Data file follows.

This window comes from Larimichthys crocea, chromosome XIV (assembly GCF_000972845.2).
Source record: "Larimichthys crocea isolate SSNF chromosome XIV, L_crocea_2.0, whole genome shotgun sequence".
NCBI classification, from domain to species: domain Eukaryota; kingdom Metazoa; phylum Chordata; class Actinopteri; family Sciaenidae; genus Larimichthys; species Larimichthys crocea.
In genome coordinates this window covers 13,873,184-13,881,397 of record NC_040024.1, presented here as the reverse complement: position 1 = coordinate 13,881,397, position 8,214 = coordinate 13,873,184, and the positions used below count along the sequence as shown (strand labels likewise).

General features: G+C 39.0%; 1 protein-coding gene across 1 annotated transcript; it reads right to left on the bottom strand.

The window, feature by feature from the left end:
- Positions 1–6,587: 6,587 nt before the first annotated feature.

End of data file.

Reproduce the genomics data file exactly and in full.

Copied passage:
This window comes from Larimichthys crocea, chromosome XIV (assembly GCF_000972845.2).
Source record: "Larimichthys crocea isolate SSNF chromosome XIV, L_crocea_2.0, whole genome shotgun sequence".
NCBI classification, from domain to species: domain Eukaryota; kingdom Metazoa; phylum Chordata; class Actinopteri; family Sciaenidae; genus Larimichthys; species Larimichthys crocea.
In genome coordinates this window covers 13,873,184-13,881,397 of record NC_040024.1, presented here as the reverse complement: position 1 = coordinate 13,881,397, position 8,214 = coordinate 13,873,184, and the positions used below count along the sequence as shown (strand labels likewise).

General features: G+C 39.0%; 1 protein-coding gene across 1 annotated transcript; it reads right to left on the bottom strand.

The window, feature by feature from the left end:
- Positions 1–6,587: 6,587 nt before the first annotated feature.